To celebrate the princess’s coming of age, Vogue published a watercolor portrait by Princess Marina of Kent, the chic widow of Princess Elizabeth’s uncle Prince George the Duke of Kent, who had been killed in a military air crash the year before.
Happily, Cecil Beaton was back for a photographic portrait published after the war on March 1, 1946. This time, “The Heiress Presumptive to Britain’s throne and the handsome symbol of Britain’s continuity” now 19, and “soon to visit America and the Dominions,” was shot against one of Beaton’s famous backdrops, blown up from the detail of a Fragonard painting, wearing a dress of tulle fluttering with sequined butterfly embroidery created by Norman Hartnell. Hartnell had first dressed the young princess in a pneumatic dress of tulle ruffles as the bridesmaid to her uncle the Duke of Gloucester when he married Lady Alice Douglas Scott in 1935.
At the time, the princess’s mother, then the Duchess of York, had been so taken with how pretty the dresses that Hartnell had created for her daughters were that she invited him to submit some designs for her, and delighted with them, she moved her entire patronage to him (Queen Mary also ordered some dresses from him, but when the bill arrived, she returned it: apparently she considered that he had undersold himself and insisted on paying him a guinea more for each dress).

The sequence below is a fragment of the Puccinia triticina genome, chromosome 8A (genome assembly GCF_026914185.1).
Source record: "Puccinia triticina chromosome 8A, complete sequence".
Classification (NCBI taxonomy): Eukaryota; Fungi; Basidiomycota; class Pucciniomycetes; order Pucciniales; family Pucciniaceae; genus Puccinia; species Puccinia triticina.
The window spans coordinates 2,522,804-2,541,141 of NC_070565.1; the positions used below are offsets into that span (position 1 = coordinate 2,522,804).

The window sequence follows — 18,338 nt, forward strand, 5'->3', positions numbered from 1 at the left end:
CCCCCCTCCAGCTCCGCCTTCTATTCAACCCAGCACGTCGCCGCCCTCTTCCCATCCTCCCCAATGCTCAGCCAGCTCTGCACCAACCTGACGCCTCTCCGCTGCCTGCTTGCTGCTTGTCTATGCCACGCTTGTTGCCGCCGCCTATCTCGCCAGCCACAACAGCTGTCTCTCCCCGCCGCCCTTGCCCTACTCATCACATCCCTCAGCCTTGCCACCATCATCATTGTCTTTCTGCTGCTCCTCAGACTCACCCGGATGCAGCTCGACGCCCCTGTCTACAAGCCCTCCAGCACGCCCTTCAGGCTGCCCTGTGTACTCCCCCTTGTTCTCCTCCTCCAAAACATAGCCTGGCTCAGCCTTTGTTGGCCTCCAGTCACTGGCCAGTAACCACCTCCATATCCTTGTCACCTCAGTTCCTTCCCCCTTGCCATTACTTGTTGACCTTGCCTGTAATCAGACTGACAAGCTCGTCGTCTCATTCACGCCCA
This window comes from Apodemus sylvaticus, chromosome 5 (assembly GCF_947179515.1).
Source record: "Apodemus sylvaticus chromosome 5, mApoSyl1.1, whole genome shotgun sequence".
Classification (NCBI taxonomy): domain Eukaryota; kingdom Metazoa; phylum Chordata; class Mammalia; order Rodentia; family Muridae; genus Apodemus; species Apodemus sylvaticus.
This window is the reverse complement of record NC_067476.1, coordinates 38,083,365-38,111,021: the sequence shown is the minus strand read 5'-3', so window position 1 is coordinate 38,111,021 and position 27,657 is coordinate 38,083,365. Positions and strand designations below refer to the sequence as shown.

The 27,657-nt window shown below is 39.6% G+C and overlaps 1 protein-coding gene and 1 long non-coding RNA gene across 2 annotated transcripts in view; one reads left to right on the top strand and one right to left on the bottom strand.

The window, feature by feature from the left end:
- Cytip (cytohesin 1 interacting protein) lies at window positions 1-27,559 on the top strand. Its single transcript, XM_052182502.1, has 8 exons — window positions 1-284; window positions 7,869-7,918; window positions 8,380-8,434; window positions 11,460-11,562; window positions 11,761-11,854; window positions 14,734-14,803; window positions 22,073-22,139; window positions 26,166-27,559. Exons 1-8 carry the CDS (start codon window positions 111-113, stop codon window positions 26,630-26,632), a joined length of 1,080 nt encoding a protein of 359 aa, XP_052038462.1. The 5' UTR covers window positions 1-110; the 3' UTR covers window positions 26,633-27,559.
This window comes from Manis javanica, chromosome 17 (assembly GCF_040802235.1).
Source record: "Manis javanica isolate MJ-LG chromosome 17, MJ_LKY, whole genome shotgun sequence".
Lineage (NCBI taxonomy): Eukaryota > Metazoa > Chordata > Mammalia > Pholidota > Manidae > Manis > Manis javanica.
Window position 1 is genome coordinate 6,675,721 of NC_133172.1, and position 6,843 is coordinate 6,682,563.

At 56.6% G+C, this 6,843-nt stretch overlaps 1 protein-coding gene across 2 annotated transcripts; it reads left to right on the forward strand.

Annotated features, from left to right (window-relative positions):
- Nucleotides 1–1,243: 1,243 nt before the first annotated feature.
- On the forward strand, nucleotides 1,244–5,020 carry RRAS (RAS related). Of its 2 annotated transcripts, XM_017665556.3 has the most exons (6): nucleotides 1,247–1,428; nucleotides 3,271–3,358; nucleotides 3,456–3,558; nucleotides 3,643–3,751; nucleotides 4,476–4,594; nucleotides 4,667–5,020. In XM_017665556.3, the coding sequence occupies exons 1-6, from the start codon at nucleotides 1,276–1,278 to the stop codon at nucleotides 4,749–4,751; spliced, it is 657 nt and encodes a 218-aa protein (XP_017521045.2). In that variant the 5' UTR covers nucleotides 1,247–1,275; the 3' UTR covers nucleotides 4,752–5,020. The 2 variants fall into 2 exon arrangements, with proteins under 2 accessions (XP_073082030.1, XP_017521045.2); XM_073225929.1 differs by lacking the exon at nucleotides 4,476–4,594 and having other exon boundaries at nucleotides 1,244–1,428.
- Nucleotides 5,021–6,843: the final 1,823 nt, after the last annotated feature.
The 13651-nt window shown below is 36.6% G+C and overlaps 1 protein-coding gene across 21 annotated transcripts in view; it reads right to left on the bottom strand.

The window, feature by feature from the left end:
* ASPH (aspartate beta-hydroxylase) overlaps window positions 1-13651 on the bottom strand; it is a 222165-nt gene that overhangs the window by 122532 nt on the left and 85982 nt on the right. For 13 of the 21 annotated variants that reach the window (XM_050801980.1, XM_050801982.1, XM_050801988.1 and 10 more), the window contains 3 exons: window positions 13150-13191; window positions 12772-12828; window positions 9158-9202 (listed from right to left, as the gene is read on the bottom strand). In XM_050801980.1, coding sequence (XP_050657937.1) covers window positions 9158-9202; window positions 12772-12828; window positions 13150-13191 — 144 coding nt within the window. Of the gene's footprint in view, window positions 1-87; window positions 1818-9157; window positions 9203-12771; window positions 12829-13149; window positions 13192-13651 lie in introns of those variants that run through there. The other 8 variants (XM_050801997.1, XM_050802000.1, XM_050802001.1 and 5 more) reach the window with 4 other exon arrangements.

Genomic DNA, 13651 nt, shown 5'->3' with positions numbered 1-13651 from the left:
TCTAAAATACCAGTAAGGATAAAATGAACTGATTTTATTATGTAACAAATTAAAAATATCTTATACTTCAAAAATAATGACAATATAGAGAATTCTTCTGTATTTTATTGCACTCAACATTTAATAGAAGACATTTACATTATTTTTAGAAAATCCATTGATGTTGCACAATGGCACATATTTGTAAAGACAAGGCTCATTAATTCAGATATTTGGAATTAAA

The lavishly embellished, Winterhalter-inspired evening looks and fluttering pastel day-time confections that Hartnell designed for Princess Elizabeth’s mother would come to define her soft, romantically afashionable image for the rest of her life, as queen and subsequent Queen Mother. Hartnell and his preeminent client scored a particularly memorable fashion coup on George VI and Queen Elizabeth’s state visit to France in July 1938. The queen’s mother, the Countess of Strathmore, died unexpectedly that June, and the elaborate wardrobe that Hartnell had devised, in a variety of pastel tones, was deemed inappropriate in the circumstances. Instead of remaking the collection in mourning black, however, the theatrically minded Hartnell discovered a precedent for white as a symbol of royal mourning, and so the entire wardrobe was recreated in that shade that proved luminous in print and on newsreel, making the diminutive figure instantly recognizable in a crowd, influenced the Paris haute couture designers, and set the style that the queen would follow for the rest of her long life. (She died on March 30, 2002, aged 101.)
But Norman Hartnell’s greatest royal fashion coups (and a knighthood) were still to come.